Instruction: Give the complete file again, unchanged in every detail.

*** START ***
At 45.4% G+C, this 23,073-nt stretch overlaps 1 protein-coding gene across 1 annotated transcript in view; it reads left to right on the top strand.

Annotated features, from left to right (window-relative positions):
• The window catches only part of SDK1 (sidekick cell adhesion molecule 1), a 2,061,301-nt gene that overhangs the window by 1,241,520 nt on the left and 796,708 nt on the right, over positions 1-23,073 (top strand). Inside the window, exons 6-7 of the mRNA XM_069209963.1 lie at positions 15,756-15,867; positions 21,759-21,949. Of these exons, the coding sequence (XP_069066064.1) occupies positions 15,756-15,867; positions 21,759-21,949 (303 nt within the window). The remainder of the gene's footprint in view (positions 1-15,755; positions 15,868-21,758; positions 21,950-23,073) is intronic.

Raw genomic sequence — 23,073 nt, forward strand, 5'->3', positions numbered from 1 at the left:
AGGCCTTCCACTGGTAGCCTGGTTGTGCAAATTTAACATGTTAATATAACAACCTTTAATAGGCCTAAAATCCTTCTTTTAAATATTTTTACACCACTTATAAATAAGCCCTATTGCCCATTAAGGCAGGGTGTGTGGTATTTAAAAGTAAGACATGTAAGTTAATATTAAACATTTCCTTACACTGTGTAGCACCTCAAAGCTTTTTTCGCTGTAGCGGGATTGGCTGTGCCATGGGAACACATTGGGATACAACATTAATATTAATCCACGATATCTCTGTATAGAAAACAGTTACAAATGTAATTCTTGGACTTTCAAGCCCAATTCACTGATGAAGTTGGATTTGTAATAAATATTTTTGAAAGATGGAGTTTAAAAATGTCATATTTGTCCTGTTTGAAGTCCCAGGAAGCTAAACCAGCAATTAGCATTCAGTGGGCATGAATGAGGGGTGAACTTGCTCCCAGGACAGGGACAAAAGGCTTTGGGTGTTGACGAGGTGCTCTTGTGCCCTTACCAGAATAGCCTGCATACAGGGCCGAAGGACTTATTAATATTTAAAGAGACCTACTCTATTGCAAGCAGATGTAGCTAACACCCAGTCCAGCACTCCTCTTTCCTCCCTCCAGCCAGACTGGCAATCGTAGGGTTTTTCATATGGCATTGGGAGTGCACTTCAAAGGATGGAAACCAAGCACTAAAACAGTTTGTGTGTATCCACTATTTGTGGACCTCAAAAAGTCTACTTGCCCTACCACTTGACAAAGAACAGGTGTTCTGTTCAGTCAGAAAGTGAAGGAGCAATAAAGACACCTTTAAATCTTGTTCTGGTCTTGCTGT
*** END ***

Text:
At 45.4% G+C, this 23,073-nt stretch overlaps 1 protein-coding gene across 1 annotated transcript in view; it reads left to right on the top strand.

Annotated features, from left to right (window-relative positions):
• The window catches only part of SDK1 (sidekick cell adhesion molecule 1), a 2,061,301-nt gene that overhangs the window by 1,241,520 nt on the left and 796,708 nt on the right, over positions 1-23,073 (top strand). Inside the window, exons 6-7 of the mRNA XM_069209963.1 lie at positions 15,756-15,867; positions 21,759-21,949. Of these exons, the coding sequence (XP_069066064.1) occupies positions 15,756-15,867; positions 21,759-21,949 (303 nt within the window). The remainder of the gene's footprint in view (positions 1-15,755; positions 15,868-21,758; positions 21,950-23,073) is intronic.

Raw genomic sequence — 23,073 nt, forward strand, 5'->3', positions numbered from 1 at the left:
AGGCCTTCCACTGGTAGCCTGGTTGTGCAAATTTAACATGTTAATATAACAACCTTTAATAGGCCTAAAATCCTTCTTTTAAATATTTTTACACCACTTATAAATAAGCCCTATTGCCCATTAAGGCAGGGTGTGTGGTATTTAAAAGTAAGACATGTAAGTTAATATTAAACATTTCCTTACACTGTGTAGCACCTCAAAGCTTTTTTCGCTGTAGCGGGATTGGCTGTGCCATGGGAACACATTGGGATACAACATTAATATTAATCCACGATATCTCTGTATAGAAAACAGTTACAAATGTAATTCTTGGACTTTCAAGCCCAATTCACTGATGAAGTTGGATTTGTAATAAATATTTTTGAAAGATGGAGTTTAAAAATGTCATATTTGTCCTGTTTGAAGTCCCAGGAAGCTAAACCAGCAATTAGCATTCAGTGGGCATGAATGAGGGGTGAACTTGCTCCCAGGACAGGGACAAAAGGCTTTGGGTGTTGACGAGGTGCTCTTGTGCCCTTACCAGAATAGCCTGCATACAGGGCCGAAGGACTTATTAATATTTAAAGAGACCTACTCTATTGCAAGCAGATGTAGCTAACACCCAGTCCAGCACTCCTCTTTCCTCCCTCCAGCCAGACTGGCAATCGTAGGGTTTTTCATATGGCATTGGGAGTGCACTTCAAAGGATGGAAACCAAGCACTAAAACAGTTTGTGTGTATCCACTATTTGTGGACCTCAAAAAGTCTACTTGCCCTACCACTTGACAAAGAACAGGTGTTCTGTTCAGTCAGAAAGTGAAGGAGCAATAAAGACACCTTTAAATCTTGTTCTGGTCTTGCTGT